Reviews for Mr. Wolf and the Three Bears


Horn Book Guide Reviews 2002 Fall
Mr. Wolf intends to throw Baby Bear a dignified birthday party, but Goldilocks storms in uninvited and wreaks havoc--until Grandma Wolf sees a solution to both her own hankering for pie and to everyoneÆs desire to be rid of the ill-mannered girl. The humorous illustrations are well suited to this spry, delectably dark comedy. Recipes for party treats are included. Copyright 2002 Horn Book Guide Reviews

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Kirkus Reviews 2002 March #1
It is Baby Bear's birthday, and Mr. Wolf (Mr. Wolf and the Pancakes, 2000) and Grandma are preparing a fine birthday party. But they know that the Three Bears are proud eaters, so they have a lot of work to do. In this new spin on classic characters, the Wolves throw together Huff Puff Cakes and stacks of sandwiches and a great big birthday cake, and then toil like demons to spiff up the house. And then who should barge through the door along with the guests of honor, but Goldilocks, the most horrific creature the woods has to offer. " ‘What have you brought her for?' whispered Mr. Wolf." "There was nothing we could do," answers Daddy Bear, noting that Goldilocks said she was invited, the little fibber. She proceeds to ruin the party, incongruously and pleasingly caught in Fearnley's delicate and oh-so-amusing watercolors: A bad girl making mischief, snatching at all the food, ruining the games. Then Grandma Wolf suggests a game of hide-and-seek, asking that nobody go into the kitchen, which is of course directly where Goldilocks heads-and disappears. Not long thereafter, Grandma emerges with a great-looking pie: "You never know what you'll find in the kitchen," she says. Predictable as it turns the old standard on its head, nonetheless Goldilocks is so loathsome, and likely so recognizable, that when she gets her just deserts-offstage left, out of reader's sight-it feels like all is right in the world. Recipes include Baby Bear's Birthday Cake, Mommy Bear's Sandwiches, as well as Grandma's Golden Pie (filling of choice). If Mr. Wolf isn't careful, he's going to run out of fairytale characters to eat. (Picture book. 3-7) Copyright Kirkus 2002 Kirkus/BPI Communications.All rights reserved

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Publishers Weekly Reviews 2002 March #4
Mr. Wolf, who enjoyed flapjacks with a side order of Chicken Little in Mr. Wolf's Pancakes, is an easygoing chef with a take-no-prisoners approach to etiquette. In another archly hilarious gathering of nursery characters, he now prepares a birthday feast for Baby Bear, with help from Grandma. When the Three Bears arrive, "someone barged in front of them! It was Goldilocks!" A smirking girl stands in the doorway with eyes narrowed and arms akimbo. "She said she was invited, too," Daddy Bear protests, fiddling unhappily with his tie. The hosts frown uncomfortably while the blonde bully stuffs her face with Huff Puff Cakes and Cheesy Snipsnaps (recipes are provided, along with a plug for a Mr. Wolf Web site). To distract Baby Bear, who weeps in despair, Grandma calls for a game of hide-and-seek, "but no hiding in the kitchen, please." Afterward, Goldilocks fails to reappear. "Never mind," says Grandma, carrying in a huge, steaming hot pie, crimped in a familiar curly design. "She's gone now, and I've made us a special treat to celebrate." With her consistently wry humor, Fearnley does not reveal the mystery filling of the "golden" dessert in either text or her innocent-looking illustrations. Readers will relish the satisfying, wicked twist; party-crashers, beware. Ages 3-7. (Apr.) Copyright 2002 Cahners Business Information.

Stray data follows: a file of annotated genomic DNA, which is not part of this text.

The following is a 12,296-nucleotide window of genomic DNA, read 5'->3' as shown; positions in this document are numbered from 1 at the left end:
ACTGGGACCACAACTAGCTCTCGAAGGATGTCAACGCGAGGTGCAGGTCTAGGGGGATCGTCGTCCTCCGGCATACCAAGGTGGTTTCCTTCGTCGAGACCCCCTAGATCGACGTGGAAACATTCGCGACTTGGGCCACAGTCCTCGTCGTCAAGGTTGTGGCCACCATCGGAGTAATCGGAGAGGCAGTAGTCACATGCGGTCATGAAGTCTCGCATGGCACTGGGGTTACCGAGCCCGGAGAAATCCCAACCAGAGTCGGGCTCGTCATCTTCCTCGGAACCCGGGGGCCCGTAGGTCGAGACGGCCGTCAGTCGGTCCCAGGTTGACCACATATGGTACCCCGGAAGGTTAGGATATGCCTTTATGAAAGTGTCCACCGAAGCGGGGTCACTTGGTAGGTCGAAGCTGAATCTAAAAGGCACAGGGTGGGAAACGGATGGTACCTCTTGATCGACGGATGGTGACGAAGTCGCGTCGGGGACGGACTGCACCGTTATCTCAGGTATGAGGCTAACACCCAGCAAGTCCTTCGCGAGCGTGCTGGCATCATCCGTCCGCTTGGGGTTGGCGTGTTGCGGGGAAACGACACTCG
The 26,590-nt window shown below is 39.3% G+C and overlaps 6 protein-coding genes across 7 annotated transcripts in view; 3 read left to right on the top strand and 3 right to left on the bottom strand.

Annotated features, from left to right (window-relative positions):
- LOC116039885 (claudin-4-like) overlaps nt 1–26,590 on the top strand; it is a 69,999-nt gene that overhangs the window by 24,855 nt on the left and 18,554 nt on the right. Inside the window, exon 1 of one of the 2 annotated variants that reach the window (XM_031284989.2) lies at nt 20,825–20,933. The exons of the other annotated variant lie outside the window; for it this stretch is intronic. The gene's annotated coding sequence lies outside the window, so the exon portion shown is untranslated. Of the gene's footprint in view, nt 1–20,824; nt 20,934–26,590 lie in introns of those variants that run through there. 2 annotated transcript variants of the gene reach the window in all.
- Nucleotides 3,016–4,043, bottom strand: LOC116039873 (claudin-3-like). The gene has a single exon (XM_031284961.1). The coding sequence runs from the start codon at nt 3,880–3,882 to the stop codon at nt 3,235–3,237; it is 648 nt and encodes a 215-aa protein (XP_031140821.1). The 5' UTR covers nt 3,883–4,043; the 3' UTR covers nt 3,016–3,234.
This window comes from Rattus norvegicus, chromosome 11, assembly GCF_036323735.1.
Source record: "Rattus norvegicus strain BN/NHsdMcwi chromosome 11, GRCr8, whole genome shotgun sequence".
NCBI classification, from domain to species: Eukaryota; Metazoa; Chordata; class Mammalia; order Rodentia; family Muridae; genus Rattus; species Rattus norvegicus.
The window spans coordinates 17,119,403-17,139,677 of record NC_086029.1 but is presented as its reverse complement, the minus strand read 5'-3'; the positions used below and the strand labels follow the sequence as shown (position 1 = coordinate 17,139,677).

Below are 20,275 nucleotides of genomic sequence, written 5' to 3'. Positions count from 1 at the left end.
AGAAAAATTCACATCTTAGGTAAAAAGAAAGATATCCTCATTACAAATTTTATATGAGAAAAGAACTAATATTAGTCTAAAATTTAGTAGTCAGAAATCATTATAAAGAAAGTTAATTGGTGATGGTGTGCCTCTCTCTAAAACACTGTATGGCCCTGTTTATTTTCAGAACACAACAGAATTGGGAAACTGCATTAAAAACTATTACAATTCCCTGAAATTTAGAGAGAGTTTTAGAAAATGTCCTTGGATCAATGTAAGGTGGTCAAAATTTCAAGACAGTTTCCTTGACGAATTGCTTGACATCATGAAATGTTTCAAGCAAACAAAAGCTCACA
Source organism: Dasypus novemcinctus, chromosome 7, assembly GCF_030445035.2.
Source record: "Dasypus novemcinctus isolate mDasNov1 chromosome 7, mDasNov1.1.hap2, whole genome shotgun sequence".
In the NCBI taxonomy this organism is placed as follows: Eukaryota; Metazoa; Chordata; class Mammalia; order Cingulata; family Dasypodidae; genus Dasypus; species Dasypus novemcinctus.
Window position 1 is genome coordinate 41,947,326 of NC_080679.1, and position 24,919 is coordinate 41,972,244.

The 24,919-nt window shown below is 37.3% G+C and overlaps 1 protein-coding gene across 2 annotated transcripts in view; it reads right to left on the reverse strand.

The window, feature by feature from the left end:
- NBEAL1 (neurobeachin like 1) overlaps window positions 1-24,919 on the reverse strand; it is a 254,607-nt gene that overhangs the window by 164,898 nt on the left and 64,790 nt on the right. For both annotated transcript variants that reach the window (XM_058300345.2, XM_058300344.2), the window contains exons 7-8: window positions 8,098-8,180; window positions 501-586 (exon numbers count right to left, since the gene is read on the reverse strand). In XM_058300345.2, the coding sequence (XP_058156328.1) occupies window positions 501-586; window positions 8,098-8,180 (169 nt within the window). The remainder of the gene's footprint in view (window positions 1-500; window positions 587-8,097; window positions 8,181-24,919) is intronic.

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School Library Journal Reviews 2002 June
PreS-Gr 2-The overtly benevolent protagonist from Mr. Wolf's Pancakes (Little Tiger, 2000) entertains more familiar characters here. It so happens that he is throwing a birthday party for Baby Bear. With Grandma Wolf joining him, they whip up a delectable feast that includes Cheesy Snipsnaps from a recipe that the technologically savvy elder finds at www.hungry-wolf.com. The Three Bears arrive at the door only to be pushed aside as Goldilocks barges in, claiming to have an invitation. Grandma extracts a promise from the girl to behave, but, true to form, Goldilocks's greediness and insensitivity have Baby Bear in tears and the party in shambles. Mr. Wolf's subtle cunning is clearly genetic as evidenced by Grandma's clever suggestion of a game of hide-and-seek. Goldilocks tears off to hide in the kitchen, exclaiming on her way, "I always win." Grandma's cryptic reply, "We'll see about that," becomes clearer after the child has disappeared and a big beautiful pie with a golden crust emerges from the kitchen. This appears to be a case of an unsavory character's receiving her just "desserts." As in Pancakes, Fearnley tells the story with enough of a wink and a nod so as not to alarm children. The cozy watercolor and pen-and-ink illustrations also serve to diffuse the more macabre elements of the tale. Delightful endpapers with culinary tips are an added bonus.-Rosalyn Pierini, San Luis Obispo City-County Library, CA Copyright 2002 Cahners Business Information.

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